Sunday, July 31, 2011

How To Water Your Garden While Cooking Dinner

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How much time do you spend watering your garden?   A couple of hours per day?  Do you stand above your flower/vegetable beds, bushes and trees holding the nozzle at the end of your garden hose, watering from above?  Do you wish it were easier?  If you read what I have written below I guarantee, you will be able to water and do laundry or cook at the same time.  Who doesn't want to learn to juggle?

If you don't already know, it is best to water plants at ground level.  Watering at ground level puts the water where it is needed, at the roots.  Watering from above may cause all kinds of problems which could ultimately kill your plants.  Here are a few reasons not to water from above:
•Watering from above at the hotter times of day will leave drops of water on the leaves that could act as little magnifying lenses that will intensify the heat of the sun and damage the leaves.
•Watering from above in the evening will leave water on the leaves that could result in mildew, again damaging the leaves.  
•Watering from above wastes water because some of the water is easily changed into water vapor that evaporates into the air
•You probably don't stand in one spot long enough to get the proper amount of water to each plants

There are at least three methods to water at ground level.  The least expensive way to water at ground level is to lay a nozzleless hose on the ground at the base of a plant, bush or tree and leave the water on at a trickle for a long time.  This method limits the spread of the water to a small portion of the root system or flower/vegetable bed.  The ideal way to water at ground level is with a drip irrigation system of hoses and emitters, a filter, back flow valve, timer, moisture sensors and a fertilizer siphon.  That system will get expensive.  I have a less expensive process using a bit more labor (there are trade-offs in everything).  Here is my simple, inexpensive solution.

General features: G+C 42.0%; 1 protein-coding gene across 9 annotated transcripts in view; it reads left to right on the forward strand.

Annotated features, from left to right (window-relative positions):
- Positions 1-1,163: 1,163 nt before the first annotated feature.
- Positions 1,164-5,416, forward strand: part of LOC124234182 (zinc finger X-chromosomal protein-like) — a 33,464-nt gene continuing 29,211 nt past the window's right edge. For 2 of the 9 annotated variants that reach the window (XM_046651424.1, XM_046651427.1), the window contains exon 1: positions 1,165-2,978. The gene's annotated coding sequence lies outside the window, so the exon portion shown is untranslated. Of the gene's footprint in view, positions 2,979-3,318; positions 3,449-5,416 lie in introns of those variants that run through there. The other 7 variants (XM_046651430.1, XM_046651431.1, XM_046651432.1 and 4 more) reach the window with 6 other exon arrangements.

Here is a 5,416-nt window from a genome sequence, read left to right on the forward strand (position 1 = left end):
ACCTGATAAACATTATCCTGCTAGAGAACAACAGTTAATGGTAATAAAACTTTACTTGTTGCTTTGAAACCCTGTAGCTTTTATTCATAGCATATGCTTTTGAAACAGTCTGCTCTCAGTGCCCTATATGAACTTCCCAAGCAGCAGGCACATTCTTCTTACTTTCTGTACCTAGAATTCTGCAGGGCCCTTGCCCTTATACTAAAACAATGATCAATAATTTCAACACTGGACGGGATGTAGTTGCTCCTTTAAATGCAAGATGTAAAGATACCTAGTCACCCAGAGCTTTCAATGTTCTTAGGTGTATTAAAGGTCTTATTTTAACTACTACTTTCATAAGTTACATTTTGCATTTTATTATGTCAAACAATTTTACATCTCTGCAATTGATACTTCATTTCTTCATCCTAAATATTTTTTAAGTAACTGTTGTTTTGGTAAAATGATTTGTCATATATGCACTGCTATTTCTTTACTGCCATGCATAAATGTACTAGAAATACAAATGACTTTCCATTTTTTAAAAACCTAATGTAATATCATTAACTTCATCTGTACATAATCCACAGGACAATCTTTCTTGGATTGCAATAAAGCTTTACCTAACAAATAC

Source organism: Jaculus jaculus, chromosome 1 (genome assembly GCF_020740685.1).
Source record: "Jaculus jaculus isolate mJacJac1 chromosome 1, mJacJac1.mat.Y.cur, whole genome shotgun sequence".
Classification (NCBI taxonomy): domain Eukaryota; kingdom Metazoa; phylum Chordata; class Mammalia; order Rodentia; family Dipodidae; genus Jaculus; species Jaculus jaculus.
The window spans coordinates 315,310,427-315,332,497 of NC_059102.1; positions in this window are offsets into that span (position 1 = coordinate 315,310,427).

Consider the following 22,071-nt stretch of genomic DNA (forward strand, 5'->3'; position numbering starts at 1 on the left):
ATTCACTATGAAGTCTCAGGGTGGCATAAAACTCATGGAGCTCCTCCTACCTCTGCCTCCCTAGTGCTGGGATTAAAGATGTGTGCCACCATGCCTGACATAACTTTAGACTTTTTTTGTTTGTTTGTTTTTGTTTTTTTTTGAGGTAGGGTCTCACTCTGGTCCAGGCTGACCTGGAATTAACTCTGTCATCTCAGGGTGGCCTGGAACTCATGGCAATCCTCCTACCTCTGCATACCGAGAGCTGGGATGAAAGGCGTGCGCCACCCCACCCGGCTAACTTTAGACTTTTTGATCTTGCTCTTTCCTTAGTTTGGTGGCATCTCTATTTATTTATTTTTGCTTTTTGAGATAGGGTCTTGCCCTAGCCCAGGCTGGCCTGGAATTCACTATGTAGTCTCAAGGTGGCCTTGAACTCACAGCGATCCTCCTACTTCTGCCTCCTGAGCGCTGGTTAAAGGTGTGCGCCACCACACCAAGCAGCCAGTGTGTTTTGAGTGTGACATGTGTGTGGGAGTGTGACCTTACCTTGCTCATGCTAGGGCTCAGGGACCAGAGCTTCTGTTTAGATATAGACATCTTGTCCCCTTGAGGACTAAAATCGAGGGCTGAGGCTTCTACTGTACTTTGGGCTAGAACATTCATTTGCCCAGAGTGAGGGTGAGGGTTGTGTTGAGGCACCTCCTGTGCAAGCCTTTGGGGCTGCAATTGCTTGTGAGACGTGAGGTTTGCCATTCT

For this inexpensive system you only need two parts, one of which you most likely already own.  You will need your garden hose and at least a 8-10 ft section of 1/2" round soaker hose.  That is the total simple system.  Here is how it works.

The soaker hose is made of recycled automobile tires (that sounds green, give yourself a hug).  It has a female end that will screw onto your garden hose and a male end that usually comes with a cap to stop the water from just flowing through the hose and out the other end.  That is the system to water your flower and vegetable beds, bushes and trees.  Now that you have your system put together, I will describe how to expend your labor to make it work.

With your hose already attached to the spigot, attach the soaker hose to the garden hose.  Carry the soaker hose to the bed, bush or tree where you want to start your watering.  Lay down the hose around the tree, bush or snake it through the flower or vegetable bed.  Return to the faucet and turn it on to allow the water to flow.  You don't need it on full blast, use the trial and error method to figure out how much pressure to put on the soaker hose.  If you leave in the restricting washer that comes with the soaker hose, even though you turn on the spigot full blast the water will be restricted to a slow flow and low pressure on the soaker hose.  Avoid high pressure on the soaker hose as it will cause a hose wall blow out creating a hole that will defeat the purpose of the soaker hose altogether.  I turn on the spigot until I hear the water flowing then check the far end of the soaker hose to see the rate at which the water is seeping.  I don't want to see the water spraying from the hose like small fountains, just weeping like tears from a saddened child.  Now you can go back to other chores.  Note the time or set a timer for one hour.  When the timer alarm sounds or one hour has elapsed, check to see how far the water has seeped from the hose.  I like to see the ground wet at least 6" each side of the hose.  If you want, dig into the ground with your fingers, it should be wet at least 3" deep.  Now is the time to move the soaker hose to another bed, bush or tree.  Set the timer again and go back to chores, or photographing the birds in your backyard.

You could get even more sophisticated with this system. You can add multiple valves and a timer or get crazy with solenoids, moisture sensors and Arduinos but, I am trying to keep this simple and inexpensive.  I will explain a more sophisticated system in a later post.

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